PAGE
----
May represented a down month for residential construction in the U.S. as both home starts and permits decreased.
U.S. home construction starts fell 6.5 percent in May as new construction on both single-family homes and apartments saw sizable declines.
Builders started new homes at a seasonally adjusted annual rate of 1.001 million, down from April’s revised rate of 1.071 million. April’s figure was revised slightly downward from an original estimate of 1.072 million.
May’s rate of new home construction is 9.4 percent higher than it was in May 2013.
While apartment construction has been the main fuel to housing’s recent monthly increases, it saw the biggest decline in starts during May, falling 8.3 percent to a seasonally adjusted annual rate of 366,000. That rate is still 19.2 percent above May 2013’s rate.
Single-family home construction fell a sizable 6 percent to a rate of 625,000, up 4.7 percent from May 2013.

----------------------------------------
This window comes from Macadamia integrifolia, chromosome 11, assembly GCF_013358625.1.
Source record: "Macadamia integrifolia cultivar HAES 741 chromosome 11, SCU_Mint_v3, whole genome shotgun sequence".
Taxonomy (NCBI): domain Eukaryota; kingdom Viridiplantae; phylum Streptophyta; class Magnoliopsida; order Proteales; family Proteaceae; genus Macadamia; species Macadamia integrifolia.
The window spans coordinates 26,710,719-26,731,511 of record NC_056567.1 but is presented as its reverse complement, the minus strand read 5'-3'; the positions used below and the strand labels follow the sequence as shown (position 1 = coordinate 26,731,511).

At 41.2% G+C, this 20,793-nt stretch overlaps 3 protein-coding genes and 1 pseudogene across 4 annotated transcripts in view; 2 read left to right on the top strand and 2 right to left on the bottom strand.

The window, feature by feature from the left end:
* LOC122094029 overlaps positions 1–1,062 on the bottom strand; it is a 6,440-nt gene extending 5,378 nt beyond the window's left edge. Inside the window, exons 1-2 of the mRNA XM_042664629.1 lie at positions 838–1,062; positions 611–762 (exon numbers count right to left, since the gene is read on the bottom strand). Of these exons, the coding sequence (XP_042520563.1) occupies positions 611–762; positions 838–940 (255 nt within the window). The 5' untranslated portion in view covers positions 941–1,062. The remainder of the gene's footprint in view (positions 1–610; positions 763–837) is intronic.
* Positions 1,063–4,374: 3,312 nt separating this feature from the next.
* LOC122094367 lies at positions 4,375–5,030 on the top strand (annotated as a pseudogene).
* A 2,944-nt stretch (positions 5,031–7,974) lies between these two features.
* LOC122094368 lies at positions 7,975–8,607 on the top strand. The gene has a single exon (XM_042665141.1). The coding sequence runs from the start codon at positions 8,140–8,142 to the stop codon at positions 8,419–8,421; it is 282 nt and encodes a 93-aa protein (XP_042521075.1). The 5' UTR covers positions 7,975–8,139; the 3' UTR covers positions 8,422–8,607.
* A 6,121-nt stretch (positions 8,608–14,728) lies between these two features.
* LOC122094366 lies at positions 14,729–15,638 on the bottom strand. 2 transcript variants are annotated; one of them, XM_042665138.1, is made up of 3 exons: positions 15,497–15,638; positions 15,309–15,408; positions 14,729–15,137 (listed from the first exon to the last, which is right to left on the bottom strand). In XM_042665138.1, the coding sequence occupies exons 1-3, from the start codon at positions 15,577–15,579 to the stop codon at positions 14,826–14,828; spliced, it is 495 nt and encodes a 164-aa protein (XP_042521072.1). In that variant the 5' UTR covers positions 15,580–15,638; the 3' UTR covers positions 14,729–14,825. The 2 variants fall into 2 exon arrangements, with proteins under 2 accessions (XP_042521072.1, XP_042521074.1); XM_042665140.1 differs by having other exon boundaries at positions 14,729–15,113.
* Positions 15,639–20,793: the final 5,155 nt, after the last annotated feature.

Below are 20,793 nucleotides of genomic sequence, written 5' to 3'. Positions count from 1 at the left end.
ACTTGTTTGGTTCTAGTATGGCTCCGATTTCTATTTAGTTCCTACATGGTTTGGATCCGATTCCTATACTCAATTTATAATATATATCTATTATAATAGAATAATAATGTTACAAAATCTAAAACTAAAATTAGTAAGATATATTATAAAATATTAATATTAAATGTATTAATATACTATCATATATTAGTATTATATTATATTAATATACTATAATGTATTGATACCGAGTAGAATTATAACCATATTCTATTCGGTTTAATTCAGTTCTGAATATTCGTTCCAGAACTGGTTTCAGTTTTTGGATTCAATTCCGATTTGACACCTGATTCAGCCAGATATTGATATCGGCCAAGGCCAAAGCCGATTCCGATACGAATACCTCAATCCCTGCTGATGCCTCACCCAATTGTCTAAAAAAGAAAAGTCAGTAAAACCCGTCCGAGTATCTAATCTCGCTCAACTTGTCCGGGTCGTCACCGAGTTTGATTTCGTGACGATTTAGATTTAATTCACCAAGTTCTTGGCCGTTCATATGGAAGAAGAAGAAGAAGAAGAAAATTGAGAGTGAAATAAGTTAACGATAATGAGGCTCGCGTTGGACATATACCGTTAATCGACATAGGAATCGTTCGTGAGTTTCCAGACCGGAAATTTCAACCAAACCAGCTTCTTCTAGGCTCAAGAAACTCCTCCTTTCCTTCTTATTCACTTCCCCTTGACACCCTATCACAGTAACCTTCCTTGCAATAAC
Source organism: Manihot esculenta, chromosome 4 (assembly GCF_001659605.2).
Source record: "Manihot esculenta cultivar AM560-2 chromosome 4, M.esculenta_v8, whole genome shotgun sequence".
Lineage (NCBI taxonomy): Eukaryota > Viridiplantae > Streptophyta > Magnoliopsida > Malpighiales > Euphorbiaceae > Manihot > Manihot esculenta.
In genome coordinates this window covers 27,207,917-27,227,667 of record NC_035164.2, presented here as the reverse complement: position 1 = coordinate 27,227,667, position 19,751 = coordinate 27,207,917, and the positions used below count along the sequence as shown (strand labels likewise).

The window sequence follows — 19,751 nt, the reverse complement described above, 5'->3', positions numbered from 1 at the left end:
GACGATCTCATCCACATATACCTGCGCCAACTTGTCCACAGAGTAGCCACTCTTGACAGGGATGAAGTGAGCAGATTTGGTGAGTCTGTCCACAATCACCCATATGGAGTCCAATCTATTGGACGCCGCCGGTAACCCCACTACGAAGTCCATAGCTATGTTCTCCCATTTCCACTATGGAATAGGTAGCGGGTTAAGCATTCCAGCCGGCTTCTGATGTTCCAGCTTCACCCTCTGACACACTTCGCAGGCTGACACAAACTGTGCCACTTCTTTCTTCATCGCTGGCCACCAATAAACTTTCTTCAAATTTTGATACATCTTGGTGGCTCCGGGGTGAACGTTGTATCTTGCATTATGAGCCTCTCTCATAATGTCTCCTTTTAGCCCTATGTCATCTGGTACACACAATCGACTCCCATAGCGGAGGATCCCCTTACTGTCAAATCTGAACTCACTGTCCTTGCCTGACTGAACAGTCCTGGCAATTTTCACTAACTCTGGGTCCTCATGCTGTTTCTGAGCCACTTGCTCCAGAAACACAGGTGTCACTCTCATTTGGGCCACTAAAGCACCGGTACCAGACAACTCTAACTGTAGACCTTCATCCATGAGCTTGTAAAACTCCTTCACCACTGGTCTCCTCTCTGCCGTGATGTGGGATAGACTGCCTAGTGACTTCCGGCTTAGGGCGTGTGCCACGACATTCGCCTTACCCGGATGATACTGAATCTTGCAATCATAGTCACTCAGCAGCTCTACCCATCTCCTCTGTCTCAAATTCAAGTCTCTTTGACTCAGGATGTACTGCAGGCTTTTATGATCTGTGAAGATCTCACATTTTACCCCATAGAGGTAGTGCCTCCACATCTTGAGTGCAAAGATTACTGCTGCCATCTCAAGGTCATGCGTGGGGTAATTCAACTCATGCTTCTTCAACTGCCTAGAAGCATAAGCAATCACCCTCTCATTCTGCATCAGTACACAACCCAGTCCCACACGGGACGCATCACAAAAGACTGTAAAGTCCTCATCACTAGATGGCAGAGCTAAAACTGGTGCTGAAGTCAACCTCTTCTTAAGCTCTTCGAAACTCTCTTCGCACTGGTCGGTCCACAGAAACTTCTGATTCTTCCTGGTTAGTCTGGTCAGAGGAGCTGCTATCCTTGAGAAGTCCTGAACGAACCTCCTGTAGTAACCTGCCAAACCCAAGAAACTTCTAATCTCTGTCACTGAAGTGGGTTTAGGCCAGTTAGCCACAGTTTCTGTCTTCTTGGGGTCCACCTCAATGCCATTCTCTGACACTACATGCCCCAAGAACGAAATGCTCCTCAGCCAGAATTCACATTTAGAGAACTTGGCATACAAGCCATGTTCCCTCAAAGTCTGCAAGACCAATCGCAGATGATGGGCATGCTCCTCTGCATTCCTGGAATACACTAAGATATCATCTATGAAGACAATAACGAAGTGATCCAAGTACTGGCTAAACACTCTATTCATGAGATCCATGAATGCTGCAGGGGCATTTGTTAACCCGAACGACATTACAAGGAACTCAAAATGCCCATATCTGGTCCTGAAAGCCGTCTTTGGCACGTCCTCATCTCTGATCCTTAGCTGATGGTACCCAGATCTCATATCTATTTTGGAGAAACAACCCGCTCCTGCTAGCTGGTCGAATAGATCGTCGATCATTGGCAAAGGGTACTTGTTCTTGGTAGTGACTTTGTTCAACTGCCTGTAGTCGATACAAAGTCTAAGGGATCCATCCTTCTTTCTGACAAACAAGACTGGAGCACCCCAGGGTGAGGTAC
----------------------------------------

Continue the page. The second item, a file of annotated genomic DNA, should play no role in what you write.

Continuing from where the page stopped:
Permits to begin construction on new homes fell 6.4 percent to a rate of 991,000 during May. That rate is 1.9 percent below May 2013’s rate of 1.010 million.
As with construction starts, the main culprit with permits was a decrease on the apartments side. Permits for apartments fell 20.4 percent in May to a rate of 347,000. That’s 2.8 percent below the May 2013 rate.
Single-family permits on the other hand were up in May 3.7 percent to a rate of 619,000. That rate is down 0.8 percent from one year ago.
Despite the decreases in momentum, homebuilder confidence increased four points from 45 to 49, according to the June release of the National Association of Home Builders/Wells Fargo builder sentiment index. Any reading below a 50 indicates most homebuilders believe market conditions are poor.
“After several months of little fluctuation, a four-point uptick in builder sentiment is a welcome sign and shows some renewed confidence in the industry,” NAHB Chairman Kevin Kelly, said in a prepared statement. “However, builders are facing strong headwinds, including the limited availability of labor.”